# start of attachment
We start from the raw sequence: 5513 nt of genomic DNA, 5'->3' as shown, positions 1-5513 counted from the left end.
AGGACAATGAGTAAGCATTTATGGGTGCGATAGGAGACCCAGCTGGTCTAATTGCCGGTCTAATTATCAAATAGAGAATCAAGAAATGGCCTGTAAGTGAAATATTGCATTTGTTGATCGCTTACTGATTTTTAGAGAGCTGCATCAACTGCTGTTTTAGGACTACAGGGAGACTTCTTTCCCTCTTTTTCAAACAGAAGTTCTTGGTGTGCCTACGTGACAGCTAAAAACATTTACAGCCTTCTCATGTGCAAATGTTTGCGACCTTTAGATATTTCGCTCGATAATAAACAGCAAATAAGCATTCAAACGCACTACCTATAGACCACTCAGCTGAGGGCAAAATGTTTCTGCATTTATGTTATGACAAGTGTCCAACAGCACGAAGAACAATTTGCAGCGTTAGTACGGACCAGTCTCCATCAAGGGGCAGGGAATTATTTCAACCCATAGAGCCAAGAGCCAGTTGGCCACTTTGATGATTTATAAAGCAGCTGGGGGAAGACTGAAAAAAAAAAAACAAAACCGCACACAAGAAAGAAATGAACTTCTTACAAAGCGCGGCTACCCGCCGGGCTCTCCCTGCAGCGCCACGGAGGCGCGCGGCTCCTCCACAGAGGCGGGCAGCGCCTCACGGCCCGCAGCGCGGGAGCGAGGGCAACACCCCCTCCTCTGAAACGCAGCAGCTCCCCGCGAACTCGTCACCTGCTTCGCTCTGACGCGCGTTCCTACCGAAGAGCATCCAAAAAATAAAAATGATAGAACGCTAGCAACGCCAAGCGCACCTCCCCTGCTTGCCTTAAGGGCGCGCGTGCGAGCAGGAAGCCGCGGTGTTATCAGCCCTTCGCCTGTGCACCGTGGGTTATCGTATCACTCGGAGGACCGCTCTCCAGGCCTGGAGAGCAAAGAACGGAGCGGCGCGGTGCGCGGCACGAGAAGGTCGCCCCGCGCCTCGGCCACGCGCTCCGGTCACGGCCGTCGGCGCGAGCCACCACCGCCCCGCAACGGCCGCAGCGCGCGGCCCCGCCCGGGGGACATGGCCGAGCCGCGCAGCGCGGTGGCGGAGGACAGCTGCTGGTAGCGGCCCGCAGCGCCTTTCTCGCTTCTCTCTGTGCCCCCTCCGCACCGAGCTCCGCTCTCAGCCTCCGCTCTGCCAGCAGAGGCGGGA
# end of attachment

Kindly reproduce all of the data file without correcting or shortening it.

We start from the raw sequence: 5513 nt of genomic DNA, 5'->3' as shown, positions 1-5513 counted from the left end.
AGGACAATGAGTAAGCATTTATGGGTGCGATAGGAGACCCAGCTGGTCTAATTGCCGGTCTAATTATCAAATAGAGAATCAAGAAATGGCCTGTAAGTGAAATATTGCATTTGTTGATCGCTTACTGATTTTTAGAGAGCTGCATCAACTGCTGTTTTAGGACTACAGGGAGACTTCTTTCCCTCTTTTTCAAACAGAAGTTCTTGGTGTGCCTACGTGACAGCTAAAAACATTTACAGCCTTCTCATGTGCAAATGTTTGCGACCTTTAGATATTTCGCTCGATAATAAACAGCAAATAAGCATTCAAACGCACTACCTATAGACCACTCAGCTGAGGGCAAAATGTTTCTGCATTTATGTTATGACAAGTGTCCAACAGCACGAAGAACAATTTGCAGCGTTAGTACGGACCAGTCTCCATCAAGGGGCAGGGAATTATTTCAACCCATAGAGCCAAGAGCCAGTTGGCCACTTTGATGATTTATAAAGCAGCTGGGGGAAGACTGAAAAAAAAAAAACAAAACCGCACACAAGAAAGAAATGAACTTCTTACAAAGCGCGGCTACCCGCCGGGCTCTCCCTGCAGCGCCACGGAGGCGCGCGGCTCCTCCACAGAGGCGGGCAGCGCCTCACGGCCCGCAGCGCGGGAGCGAGGGCAACACCCCCTCCTCTGAAACGCAGCAGCTCCCCGCGAACTCGTCACCTGCTTCGCTCTGACGCGCGTTCCTACCGAAGAGCATCCAAAAAATAAAAATGATAGAACGCTAGCAACGCCAAGCGCACCTCCCCTGCTTGCCTTAAGGGCGCGCGTGCGAGCAGGAAGCCGCGGTGTTATCAGCCCTTCGCCTGTGCACCGTGGGTTATCGTATCACTCGGAGGACCGCTCTCCAGGCCTGGAGAGCAAAGAACGGAGCGGCGCGGTGCGCGGCACGAGAAGGTCGCCCCGCGCCTCGGCCACGCGCTCCGGTCACGGCCGTCGGCGCGAGCCACCACCGCCCCGCAACGGCCGCAGCGCGCGGCCCCGCCCGGGGGACATGGCCGAGCCGCGCAGCGCGGTGGCGGAGGACAGCTGCTGGTAGCGGCCCGCAGCGCCTTTCTCGCTTCTCTCTGTGCCCCCTCCGCACCGAGCTCCGCTCTCAGCCTCCGCTCTGCCAGCAGAGGCGGGA